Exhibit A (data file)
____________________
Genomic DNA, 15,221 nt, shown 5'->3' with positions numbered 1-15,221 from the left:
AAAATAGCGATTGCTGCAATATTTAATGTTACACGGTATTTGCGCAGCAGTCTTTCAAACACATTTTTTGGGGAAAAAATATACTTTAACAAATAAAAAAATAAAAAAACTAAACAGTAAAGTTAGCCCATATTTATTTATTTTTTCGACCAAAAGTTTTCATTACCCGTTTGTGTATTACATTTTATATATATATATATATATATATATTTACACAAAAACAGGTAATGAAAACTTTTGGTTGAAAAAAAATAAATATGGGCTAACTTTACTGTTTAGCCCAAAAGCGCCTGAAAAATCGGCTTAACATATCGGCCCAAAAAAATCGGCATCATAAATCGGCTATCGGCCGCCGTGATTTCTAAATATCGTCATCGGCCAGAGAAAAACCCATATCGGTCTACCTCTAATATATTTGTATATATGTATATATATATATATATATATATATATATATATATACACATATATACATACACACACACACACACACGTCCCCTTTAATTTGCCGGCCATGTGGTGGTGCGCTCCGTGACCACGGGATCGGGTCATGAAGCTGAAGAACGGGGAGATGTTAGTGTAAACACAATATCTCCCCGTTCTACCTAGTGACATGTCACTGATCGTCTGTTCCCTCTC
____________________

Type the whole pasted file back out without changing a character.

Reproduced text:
Genomic DNA, 15,221 nt, shown 5'->3' with positions numbered 1-15,221 from the left:
AAAATAGCGATTGCTGCAATATTTAATGTTACACGGTATTTGCGCAGCAGTCTTTCAAACACATTTTTTGGGGAAAAAATATACTTTAACAAATAAAAAAATAAAAAAACTAAACAGTAAAGTTAGCCCATATTTATTTATTTTTTCGACCAAAAGTTTTCATTACCCGTTTGTGTATTACATTTTATATATATATATATATATATATATTTACACAAAAACAGGTAATGAAAACTTTTGGTTGAAAAAAAATAAATATGGGCTAACTTTACTGTTTAGCCCAAAAGCGCCTGAAAAATCGGCTTAACATATCGGCCCAAAAAAATCGGCATCATAAATCGGCTATCGGCCGCCGTGATTTCTAAATATCGTCATCGGCCAGAGAAAAACCCATATCGGTCTACCTCTAATATATTTGTATATATGTATATATATATATATATATATATATATATATATATACACATATATACATACACACACACACACACACGTCCCCTTTAATTTGCCGGCCATGTGGTGGTGCGCTCCGTGACCACGGGATCGGGTCATGAAGCTGAAGAACGGGGAGATGTTAGTGTAAACACAATATCTCCCCGTTCTACCTAGTGACATGTCACTGATCGTCTGTTCCCTCTC